Book review - Modern Slavery

When discussing those who make the hazardous journey by sea to Europe, a distinction is often made between “refugees” and “economic migrants”, in which the first category is seen as more deserving of help. And yet many “economic migrants” have been forced to seek a better life abroad because of climate change, political instability, corruption or extreme poverty. On arrival, it is often necessary to accept exploitative conditions in order to survive. This happens under our noses every day.

In The Truth About Modern Slavery, Emily Kenway suggests that we are being misled about the nature of the problem in the UK and abroad because of how “slavery” is framed. The new abolitionists’ condemnation of traffickers has become “a cover for anti-migrant policies and harder borders”. By focusing on trafficking as “a problem of crime and migration”, some cast the migrant as a social “aberration” who “we simply need to arrest, deport and eradicate”. The “hostile environment”, created in 2012 by the then home secretary, Theresa May, “not only pushes undocumented people into riskier parts of our economy but also prevents them from seeking help safely when they experience exploitation”. 

A similar theme is taken up by Hsiao-Hung Pai in Ciao Ousmane: The hidden exploitation of Italy’s migrant workers, which explores that country’s mistreatment of Black African workers in the agricultural sector. As both authors demonstrate, vulnerable migrants and “undocumented workers” are being exploited by employers in wealthy European countries precisely because they have no rights. Their fear of deportation is systematically abused. That they are working, Kenway says, displays “an appetite for their labour that matches their wish to be here”.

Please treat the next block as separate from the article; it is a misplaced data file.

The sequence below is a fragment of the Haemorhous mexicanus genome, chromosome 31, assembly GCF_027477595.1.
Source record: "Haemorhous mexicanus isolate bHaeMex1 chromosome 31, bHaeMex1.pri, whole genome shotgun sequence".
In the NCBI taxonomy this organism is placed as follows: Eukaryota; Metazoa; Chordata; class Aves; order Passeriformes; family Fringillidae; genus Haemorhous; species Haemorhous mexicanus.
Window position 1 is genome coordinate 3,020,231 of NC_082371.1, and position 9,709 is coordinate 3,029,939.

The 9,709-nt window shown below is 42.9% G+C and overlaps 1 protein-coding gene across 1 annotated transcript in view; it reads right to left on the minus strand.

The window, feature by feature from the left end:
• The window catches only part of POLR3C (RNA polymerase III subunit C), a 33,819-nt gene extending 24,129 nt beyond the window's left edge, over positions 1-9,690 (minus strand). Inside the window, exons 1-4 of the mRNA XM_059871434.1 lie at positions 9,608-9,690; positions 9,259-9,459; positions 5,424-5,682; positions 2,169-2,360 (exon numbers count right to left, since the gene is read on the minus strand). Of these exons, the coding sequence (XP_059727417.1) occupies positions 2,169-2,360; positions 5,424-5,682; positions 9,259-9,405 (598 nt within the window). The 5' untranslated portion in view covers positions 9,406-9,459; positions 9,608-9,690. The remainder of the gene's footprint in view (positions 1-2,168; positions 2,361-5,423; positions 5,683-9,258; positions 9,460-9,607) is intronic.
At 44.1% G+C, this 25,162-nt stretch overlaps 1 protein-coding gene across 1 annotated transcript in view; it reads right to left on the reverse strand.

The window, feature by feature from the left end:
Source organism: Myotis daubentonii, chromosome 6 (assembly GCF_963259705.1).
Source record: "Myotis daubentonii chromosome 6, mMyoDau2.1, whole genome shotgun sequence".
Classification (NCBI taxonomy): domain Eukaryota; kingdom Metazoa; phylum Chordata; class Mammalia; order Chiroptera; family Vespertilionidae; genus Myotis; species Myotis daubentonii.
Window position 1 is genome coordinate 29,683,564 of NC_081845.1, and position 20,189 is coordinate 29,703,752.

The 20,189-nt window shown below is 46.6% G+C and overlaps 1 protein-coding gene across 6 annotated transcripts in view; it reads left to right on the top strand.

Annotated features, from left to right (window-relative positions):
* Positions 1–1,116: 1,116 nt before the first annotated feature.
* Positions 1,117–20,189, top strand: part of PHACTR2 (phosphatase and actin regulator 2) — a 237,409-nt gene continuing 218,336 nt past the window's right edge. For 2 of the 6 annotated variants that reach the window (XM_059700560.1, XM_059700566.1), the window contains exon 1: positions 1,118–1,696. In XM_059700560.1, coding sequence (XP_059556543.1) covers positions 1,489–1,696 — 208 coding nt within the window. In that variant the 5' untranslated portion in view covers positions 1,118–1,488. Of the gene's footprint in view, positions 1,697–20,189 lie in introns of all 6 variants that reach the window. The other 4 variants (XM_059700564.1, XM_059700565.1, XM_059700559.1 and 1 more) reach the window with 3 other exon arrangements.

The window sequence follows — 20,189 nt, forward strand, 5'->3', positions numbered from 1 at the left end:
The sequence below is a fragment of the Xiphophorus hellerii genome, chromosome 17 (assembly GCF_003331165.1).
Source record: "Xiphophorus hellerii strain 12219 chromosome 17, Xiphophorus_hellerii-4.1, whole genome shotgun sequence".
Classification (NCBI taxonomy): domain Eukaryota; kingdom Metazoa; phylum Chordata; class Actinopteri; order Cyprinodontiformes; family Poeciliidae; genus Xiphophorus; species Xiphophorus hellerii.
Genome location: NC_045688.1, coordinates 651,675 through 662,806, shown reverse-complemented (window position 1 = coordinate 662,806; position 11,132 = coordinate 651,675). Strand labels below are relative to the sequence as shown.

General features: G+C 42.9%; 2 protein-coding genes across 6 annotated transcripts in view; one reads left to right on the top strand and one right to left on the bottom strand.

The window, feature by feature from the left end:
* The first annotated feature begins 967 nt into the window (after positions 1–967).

Criss-crossing between the farming regions of southern Italy, Pai follows the fortunes of several transient workers. Her narrative is occasionally repetitive – endless evictions, dawn starts, long days toiling, the search for accommodation, the racism – but much here needs repeating. Italy’s punishing harvests have been documented before – the book’s title refers to Ousmane Diallo, a Senegalese olive harvester who died in 2013 when a gas canister exploded in a Sicilian field – but, as Pai points out, it takes a worker’s death for “extreme exploitation to come to the surface” and “after a short while in the media spotlight, it [is] submerged again”.

Pai details how migrants are treated by farmers in Sicily who want cheap labour (an average day’s pay is around €25) but don’t want to provide workers with suitable accommodation. Some have the audacity to charge workers to stay in outhouses lacking basic facilities or a roof. Mostly, workers end up squatting in camps without amenities, ruins or disused buildings. They are further exploited by the mafia-controlled caporali, who “arrange” the work, take a cut and sometimes run off with the workers’ earnings. Migrant workers are often forced to buy residence permits, in return for fake employment contracts. The farmers claim they are paying a fixed wage and benefit twice over, short-changing the worker and the tax office. The figures Pai notes are breathtaking: “When Mohammed picked twenty-five crates of olives and earned only €75, his employer would make €937.50”.

Pai explores the failure of the authorities to deal in an orderly and humane way with the plight of these essential agri-workers and condemns the corrupt officials who run shelters for their own profit as well as the politicians who make things worse with racist rhetoric and policies. Matteo Salvini, for example, Deputy Prime Minister of Italy and Minister of the Interior from June 2018 to September 2019, predictably blamed the conditions in the camps on those who had the misfortune to live there. Pai emphasizes the racism of local people, who refuse to rent rooms to Black workers and documents vicious attacks against African boys on bicycles: “When vehicles hit them, usually in the dark, they would turn off the car lights so that no one could see their number plates”.

Originally published by the TLS